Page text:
Author Henk DelportSource: SA Mercantile Law Journal = SA Tydskrif vir Handelsreg 26, pp 138 –149 (2014)More Less
In terms of section 2(1) of the Alienation of Land Act 68 of 1981, an agreement of sale of land ('deed of alienation') must be signed by the parties thereto or their agents acting on their written authority. Thus two categories of signatories are permitted - (a) the parties themselves, or (b) the parties' agents, acting on the written authority of their principals. A company, being a legal entity, cannot itself sign any agreement as such (category (a)), and cannot give its functionaries written authority to sign (category (b) - see Potchefstroom Dairies and Industries Co Ltd v Standard Fresh Milk Supply Co 1913 TPD 506; African Peach Growers (Edms) Bpk v Bouwer en 'n Ander 1973 (4) SA 654 (T)). How then does a company, acting through its functionaries, enter into an agreement of sale of land?
Source: SA Mercantile Law Journal = SA Tydskrif vir Handelsreg 26, pp 150 –161 (2014)More Less
The decision of D Pillay J in Standard Bank of South Africa Ltd v Dlamini 2013 (1) SA 219 (KZD) underlines the need for courts to adopt a clear and principled approach to the problem of an illiterate person who signs a written contract without being misled in any way by the other party and without requesting any explanation of the contents of the document.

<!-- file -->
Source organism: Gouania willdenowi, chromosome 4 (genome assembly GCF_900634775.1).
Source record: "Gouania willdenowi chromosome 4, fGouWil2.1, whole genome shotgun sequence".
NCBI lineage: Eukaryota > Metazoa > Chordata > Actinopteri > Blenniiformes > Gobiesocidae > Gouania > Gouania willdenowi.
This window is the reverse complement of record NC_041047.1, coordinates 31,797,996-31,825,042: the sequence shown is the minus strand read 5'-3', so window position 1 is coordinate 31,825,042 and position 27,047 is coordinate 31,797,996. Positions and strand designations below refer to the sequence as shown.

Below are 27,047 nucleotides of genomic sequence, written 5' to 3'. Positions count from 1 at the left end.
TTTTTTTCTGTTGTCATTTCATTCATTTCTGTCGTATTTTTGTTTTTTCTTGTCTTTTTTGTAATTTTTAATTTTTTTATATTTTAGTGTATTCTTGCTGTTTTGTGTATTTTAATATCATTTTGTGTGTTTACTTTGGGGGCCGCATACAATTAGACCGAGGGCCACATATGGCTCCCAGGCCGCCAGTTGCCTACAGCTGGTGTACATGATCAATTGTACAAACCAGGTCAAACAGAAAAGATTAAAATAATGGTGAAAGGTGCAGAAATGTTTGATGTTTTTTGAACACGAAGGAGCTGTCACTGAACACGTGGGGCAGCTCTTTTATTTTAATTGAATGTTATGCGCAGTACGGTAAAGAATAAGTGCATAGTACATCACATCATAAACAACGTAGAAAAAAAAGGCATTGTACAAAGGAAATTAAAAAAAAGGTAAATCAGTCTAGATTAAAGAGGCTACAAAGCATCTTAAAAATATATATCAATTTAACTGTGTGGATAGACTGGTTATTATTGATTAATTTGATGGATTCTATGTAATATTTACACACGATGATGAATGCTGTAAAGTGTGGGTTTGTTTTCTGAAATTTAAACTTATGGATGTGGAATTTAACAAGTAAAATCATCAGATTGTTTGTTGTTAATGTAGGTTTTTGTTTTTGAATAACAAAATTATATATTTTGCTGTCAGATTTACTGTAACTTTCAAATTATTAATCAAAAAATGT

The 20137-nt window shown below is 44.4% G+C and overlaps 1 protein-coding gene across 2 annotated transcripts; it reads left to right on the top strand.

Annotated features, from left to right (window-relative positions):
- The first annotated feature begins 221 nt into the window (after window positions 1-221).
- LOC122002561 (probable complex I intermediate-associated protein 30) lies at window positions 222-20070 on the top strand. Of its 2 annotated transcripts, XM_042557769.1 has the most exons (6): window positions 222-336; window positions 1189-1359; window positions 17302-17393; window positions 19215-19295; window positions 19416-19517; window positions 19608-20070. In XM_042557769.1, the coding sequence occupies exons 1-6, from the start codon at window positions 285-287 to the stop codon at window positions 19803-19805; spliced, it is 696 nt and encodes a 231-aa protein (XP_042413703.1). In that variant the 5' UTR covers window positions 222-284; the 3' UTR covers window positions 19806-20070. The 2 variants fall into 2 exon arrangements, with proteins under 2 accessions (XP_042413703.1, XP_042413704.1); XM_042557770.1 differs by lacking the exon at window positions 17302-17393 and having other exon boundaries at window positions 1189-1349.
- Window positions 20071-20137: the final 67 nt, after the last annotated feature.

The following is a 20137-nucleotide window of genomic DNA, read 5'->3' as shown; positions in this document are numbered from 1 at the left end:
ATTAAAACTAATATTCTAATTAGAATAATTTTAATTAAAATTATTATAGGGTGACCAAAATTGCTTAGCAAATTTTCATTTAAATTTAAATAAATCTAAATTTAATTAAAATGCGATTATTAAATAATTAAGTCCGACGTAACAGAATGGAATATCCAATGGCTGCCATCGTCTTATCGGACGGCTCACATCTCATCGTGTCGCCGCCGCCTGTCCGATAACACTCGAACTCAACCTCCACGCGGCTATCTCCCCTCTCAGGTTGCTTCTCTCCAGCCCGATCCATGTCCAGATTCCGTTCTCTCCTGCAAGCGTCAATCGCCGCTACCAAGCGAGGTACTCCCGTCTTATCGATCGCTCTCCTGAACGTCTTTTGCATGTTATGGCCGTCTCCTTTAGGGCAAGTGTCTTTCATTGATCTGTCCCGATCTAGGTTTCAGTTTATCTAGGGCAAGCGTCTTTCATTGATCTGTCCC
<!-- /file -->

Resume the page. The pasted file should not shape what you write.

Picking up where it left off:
A Man of Principle: The Life and Legacy of JC de Wet. 'n Man van Beginsel: Die Lewe en Nalatenskap van JC de Wet, Jacques du Plessis and Gerhard Lubbe (Eds.) : book reviewAuthor W.G. SchulzeSource: SA Mercantile Law Journal = SA Tydskrif vir Handelsreg 26, pp 162 –165 (2014)More Less
The second half of the twentieth century witnessed the golden age of festschriften for lawyers, here and abroad. During this period, legal festschriften came a dime a dozen. In some instances, the subject was probably as surprised as the broader legal community at the publication of the volume in his (but seldom her) honour. The editors of the work under review are adamant that it is not intended to be a Gedächtnisschrift to honour Professor JC de Wet posthumously. It should rather be seen, so they suggest, as a collection of essays to provide a more comprehensive examination of the life and work of De Wet. For the purposes of the present review, I will refer to it as a festschrift. Nothing hinges on this.